Anna, the heroine, is in fact released into chaos, into fragmentation. Anna is the writer, whose one novel, Frontiers of War, has earned her enough to live on and who is now suffering from writer’s block, not the sort of block that makes writing impossible but the sort of block that can only produce episodes and cannot conceive of a coherent narrative. In order to overcome this block, Anna buys four notebooks with different-coloured covers: a black notebook, which is to do with her life as a writer; a red notebook, concerned with politics; a yellow notebook, ‘in which I make stories out of my experiences’; and a blue notebook, which tries to be a diary. This design serves well for much of the book, and it enables Doris Lessing to present impressive and discrete accounts of colonial life in Africa (as part of Anna’s own history and the inspiration for her novel), of the latter days of a Party member, of the vague but dawning knowledge that compassion for society may exist outside the Party’s programme and structure, and of attempts to write another novel in which Anna will be objectified as Ella and in which Ella will be confronted with those same difficulties which Anna has failed to resolve.
All these devices fail. Ella, the fictional character within the novel, disappears when she comes up against the problems that beset Anna, the fictional character devised by Doris Lessing. And the device of four separate notebooks fails, as Anna’s confusion grows under the weight of the chaotic world in which she finds herself living. But the main threat to Anna, to her precarious sense of order, to her ability to control phenomena by ‘naming’ them, lies in the central problem of her life as a woman: her failure to secure a man’s love in terms of the rigorous truthfulness which her experience has taught her to practise and to expect, and which is exacerbated by her vocation as a writer, for, as she says, ‘when I’m writing I seem to have some awful second sight, an intuition of some kind; a kind of intelligence is at work that is much too painful to use in ordinary life; one couldn’t use it at all if one used it for living.’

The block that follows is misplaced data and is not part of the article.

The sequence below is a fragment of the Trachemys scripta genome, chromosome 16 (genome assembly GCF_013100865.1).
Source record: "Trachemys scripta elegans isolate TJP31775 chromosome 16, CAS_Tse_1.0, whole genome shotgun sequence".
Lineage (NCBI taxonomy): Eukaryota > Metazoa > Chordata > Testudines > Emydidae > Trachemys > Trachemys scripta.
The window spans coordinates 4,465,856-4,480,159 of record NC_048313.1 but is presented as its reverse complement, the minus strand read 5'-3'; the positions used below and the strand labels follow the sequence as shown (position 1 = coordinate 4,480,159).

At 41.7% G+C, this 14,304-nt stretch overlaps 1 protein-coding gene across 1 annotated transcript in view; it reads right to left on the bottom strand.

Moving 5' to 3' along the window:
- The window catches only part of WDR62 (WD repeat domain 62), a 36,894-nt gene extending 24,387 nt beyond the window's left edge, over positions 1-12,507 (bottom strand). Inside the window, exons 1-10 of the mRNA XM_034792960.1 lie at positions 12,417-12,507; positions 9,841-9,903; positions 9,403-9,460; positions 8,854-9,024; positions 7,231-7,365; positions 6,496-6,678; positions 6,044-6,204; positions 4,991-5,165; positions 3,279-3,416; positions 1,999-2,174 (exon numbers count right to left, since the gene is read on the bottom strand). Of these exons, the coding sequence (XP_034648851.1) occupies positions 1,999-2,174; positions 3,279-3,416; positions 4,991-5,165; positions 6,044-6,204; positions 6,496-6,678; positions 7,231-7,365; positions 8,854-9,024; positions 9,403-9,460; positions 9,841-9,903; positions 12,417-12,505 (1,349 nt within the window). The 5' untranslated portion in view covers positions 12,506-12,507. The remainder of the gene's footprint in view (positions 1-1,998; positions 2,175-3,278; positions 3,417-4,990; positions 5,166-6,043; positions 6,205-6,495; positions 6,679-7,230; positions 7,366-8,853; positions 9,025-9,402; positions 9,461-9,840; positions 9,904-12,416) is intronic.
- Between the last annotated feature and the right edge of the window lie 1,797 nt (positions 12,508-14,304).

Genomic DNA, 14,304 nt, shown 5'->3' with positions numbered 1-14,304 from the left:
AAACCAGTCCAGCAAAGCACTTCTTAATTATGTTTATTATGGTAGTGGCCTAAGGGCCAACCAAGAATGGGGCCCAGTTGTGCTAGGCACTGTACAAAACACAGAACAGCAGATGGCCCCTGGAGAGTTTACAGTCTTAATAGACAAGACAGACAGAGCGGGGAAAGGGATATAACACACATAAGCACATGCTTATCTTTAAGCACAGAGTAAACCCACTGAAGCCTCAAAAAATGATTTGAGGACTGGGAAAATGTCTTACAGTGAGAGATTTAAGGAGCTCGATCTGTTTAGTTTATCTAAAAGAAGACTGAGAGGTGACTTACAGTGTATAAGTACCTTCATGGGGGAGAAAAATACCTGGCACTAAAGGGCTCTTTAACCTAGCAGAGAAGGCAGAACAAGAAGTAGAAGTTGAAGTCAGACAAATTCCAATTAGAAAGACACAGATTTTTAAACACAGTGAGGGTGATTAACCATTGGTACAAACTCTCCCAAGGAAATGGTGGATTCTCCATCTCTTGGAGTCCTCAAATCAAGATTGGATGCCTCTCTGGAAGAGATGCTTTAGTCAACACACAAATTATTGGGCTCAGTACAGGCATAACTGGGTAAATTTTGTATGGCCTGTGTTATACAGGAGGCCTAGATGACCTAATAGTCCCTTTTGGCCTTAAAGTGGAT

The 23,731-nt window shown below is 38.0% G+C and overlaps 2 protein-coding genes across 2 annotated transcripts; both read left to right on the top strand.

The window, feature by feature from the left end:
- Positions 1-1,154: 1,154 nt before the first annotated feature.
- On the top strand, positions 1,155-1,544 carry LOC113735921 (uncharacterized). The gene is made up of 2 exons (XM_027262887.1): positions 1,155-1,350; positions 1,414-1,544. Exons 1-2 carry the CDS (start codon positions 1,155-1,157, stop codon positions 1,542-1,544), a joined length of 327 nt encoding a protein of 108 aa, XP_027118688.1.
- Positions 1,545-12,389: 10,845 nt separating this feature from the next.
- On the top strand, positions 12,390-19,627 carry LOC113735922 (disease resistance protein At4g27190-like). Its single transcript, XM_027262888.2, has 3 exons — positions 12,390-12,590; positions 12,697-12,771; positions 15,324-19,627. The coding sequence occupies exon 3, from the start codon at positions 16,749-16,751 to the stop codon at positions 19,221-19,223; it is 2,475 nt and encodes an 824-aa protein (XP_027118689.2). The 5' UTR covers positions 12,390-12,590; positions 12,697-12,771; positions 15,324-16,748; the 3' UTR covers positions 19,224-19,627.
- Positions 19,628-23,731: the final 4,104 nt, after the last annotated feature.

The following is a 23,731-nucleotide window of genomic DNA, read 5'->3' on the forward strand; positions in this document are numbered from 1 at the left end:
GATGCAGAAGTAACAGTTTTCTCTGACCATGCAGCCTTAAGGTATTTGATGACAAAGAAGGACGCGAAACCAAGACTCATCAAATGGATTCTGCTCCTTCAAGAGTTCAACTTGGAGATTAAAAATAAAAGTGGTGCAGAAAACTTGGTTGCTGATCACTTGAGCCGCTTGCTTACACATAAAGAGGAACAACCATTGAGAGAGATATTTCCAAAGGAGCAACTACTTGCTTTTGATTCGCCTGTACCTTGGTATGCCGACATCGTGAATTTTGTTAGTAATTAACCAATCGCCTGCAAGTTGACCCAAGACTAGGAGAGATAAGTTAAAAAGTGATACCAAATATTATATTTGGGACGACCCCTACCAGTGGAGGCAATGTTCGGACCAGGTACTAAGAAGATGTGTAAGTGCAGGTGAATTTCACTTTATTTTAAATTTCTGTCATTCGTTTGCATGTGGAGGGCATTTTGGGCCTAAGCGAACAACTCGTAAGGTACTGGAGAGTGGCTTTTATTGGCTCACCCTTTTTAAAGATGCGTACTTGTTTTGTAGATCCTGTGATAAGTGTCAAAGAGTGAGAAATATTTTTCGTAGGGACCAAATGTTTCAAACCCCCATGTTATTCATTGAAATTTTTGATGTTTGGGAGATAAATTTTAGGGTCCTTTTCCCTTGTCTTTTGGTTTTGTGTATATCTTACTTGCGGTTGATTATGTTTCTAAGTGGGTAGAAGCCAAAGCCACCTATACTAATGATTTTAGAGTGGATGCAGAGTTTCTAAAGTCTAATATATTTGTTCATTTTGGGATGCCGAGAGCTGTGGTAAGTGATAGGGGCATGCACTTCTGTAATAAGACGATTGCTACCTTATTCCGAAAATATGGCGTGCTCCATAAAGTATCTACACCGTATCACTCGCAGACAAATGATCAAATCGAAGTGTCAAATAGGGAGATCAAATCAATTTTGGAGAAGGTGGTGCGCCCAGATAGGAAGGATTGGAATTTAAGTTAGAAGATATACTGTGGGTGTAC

Anna also says: ‘The Russian revolution, the Chinese revolution – they’re nothing at all. The real revolution is women against men.’ And there is no doubt that this is the most important and significant aspect of the book. The paltry Richard fades into the background as more and more personable and complicated men throng into the foreground: Ella’s married lover, Anna’s unloved and unregretted husband, various Pauls and Michaels, and a persistent and disturbing American character who is called, variously, Nelson or Hank or Milt or, finally, Saul. These lovers are marked by what Anna perceives as a typically male abnormality of the personality: in fact, Saul is so abnormal that he threatens Anna’s own sanity, although it must be said that that sanity has already been breached by the enormous dismay Anna experiences as she comes to recognise the incompatibility that exists between men and women.